Unlike a verbal agreement, a written partnership agreement isn't subject to memory loss. It can be a lifesaver when you and your business partners encounter difficult decisions, such as what to do when one partner leaves. The cost of your partnership agreement depends on how detailed you want it to be. It can be as inexpensive as a sheet of paper or as expensive as attorney fees.
When You Need an Agreement
You can legally form a partnership with only a verbal agreement between you and your business partners. The only time you have to file paperwork registering your partnership with the state is to start a limited partnership. In some states, the secretary of state allows you to start even a limited partnership with a verbal agreement. Despite the law, it's wise to have a written agreement even if you form a general partnership. Without one, you and your business partners are likely to have conflicts that are difficult to resolve to everyone's liking.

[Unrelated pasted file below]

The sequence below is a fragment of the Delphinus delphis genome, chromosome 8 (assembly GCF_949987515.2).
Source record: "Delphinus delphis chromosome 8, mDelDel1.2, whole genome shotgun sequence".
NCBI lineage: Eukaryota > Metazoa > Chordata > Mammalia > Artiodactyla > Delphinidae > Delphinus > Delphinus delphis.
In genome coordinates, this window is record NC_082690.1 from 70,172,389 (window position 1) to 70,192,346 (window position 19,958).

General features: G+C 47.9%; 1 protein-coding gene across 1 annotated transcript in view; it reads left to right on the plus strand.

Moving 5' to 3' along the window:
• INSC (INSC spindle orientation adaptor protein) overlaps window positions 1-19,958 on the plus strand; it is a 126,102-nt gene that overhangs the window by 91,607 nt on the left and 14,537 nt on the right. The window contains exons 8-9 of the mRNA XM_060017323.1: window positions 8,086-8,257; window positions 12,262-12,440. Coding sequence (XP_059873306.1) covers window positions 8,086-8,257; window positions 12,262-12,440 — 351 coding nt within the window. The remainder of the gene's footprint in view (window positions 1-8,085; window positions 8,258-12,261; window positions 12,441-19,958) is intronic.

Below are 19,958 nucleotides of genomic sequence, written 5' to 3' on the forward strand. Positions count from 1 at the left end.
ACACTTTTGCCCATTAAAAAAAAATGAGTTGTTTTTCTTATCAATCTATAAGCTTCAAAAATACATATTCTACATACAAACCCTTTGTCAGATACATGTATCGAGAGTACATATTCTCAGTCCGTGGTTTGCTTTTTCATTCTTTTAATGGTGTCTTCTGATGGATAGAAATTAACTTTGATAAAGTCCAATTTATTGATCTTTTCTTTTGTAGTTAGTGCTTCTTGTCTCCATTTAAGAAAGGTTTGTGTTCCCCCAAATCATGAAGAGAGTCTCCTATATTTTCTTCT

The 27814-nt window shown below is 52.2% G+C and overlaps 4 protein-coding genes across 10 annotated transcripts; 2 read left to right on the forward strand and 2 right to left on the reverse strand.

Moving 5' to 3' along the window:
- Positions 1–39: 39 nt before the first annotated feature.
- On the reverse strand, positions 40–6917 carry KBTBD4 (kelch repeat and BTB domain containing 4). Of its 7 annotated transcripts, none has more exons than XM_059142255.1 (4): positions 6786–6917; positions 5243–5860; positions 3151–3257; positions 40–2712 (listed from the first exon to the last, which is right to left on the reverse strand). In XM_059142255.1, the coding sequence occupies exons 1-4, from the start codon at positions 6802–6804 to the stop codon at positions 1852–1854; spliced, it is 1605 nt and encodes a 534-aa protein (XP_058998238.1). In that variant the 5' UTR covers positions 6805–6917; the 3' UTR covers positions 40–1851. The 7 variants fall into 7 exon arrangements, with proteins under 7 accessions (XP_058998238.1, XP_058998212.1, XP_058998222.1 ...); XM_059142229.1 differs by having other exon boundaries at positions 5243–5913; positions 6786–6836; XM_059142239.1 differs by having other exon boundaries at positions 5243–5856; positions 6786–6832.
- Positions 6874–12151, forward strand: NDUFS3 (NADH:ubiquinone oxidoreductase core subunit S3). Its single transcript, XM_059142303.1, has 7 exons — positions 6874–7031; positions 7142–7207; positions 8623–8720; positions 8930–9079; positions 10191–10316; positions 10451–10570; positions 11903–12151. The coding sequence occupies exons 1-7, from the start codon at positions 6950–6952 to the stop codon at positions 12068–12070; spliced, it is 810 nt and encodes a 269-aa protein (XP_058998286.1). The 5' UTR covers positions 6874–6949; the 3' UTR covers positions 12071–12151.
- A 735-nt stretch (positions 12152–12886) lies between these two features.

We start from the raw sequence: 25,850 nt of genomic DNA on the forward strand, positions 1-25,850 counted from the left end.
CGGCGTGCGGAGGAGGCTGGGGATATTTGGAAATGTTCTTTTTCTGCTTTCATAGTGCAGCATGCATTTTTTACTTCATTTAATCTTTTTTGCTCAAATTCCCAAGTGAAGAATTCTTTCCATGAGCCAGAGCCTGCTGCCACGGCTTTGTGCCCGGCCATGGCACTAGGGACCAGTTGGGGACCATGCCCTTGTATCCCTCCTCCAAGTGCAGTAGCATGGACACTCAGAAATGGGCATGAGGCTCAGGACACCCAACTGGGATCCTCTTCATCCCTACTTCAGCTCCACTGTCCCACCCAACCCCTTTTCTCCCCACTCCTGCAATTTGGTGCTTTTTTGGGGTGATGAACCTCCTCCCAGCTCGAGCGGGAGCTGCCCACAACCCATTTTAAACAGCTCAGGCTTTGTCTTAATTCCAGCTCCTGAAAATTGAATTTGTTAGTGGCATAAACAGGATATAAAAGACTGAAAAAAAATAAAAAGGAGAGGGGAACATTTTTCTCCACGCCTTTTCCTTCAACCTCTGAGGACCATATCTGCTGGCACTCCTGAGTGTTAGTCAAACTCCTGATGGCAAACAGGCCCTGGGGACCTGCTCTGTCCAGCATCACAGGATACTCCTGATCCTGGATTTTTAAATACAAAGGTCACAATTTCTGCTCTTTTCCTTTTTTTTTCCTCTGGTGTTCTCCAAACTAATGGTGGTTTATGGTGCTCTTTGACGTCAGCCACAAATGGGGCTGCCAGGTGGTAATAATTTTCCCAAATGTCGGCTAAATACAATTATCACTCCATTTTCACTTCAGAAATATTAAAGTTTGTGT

It helps to involve an impartial, yet knowledgeable, outside party in drafting your partnership agreement. An attorney can provide a detailed, legally sound agreement that is fair to all partners. Entrepreneur magazine reports that as of 2011, attorneys charge as much as $2,000 to draft a partnership agreement. If this price is too steep for your budget, you can make your own for free.
Do It Yourself
Your partnership agreement should contain certain key features -- namely, how you will split money, how you will make decisions and what you will do if a partner leaves or dies. You might add additional information, such as how often you will have business meetings. While your own agreement may be less formal than one drafted by an attorney, what matters is that you and your partners all understand it. Provide each partner with a copy of the agreement signed by everyone.
Abiding by the Agreement
An agreement is only as good as its enforcement, so refer to yours when making business decisions. Disregarding the agreement even once can make it invalid in future situations. If you and your partners modify the agreement, destroy the old version for the sake of clarity. Further prevent misunderstandings by dating each version of the agreement.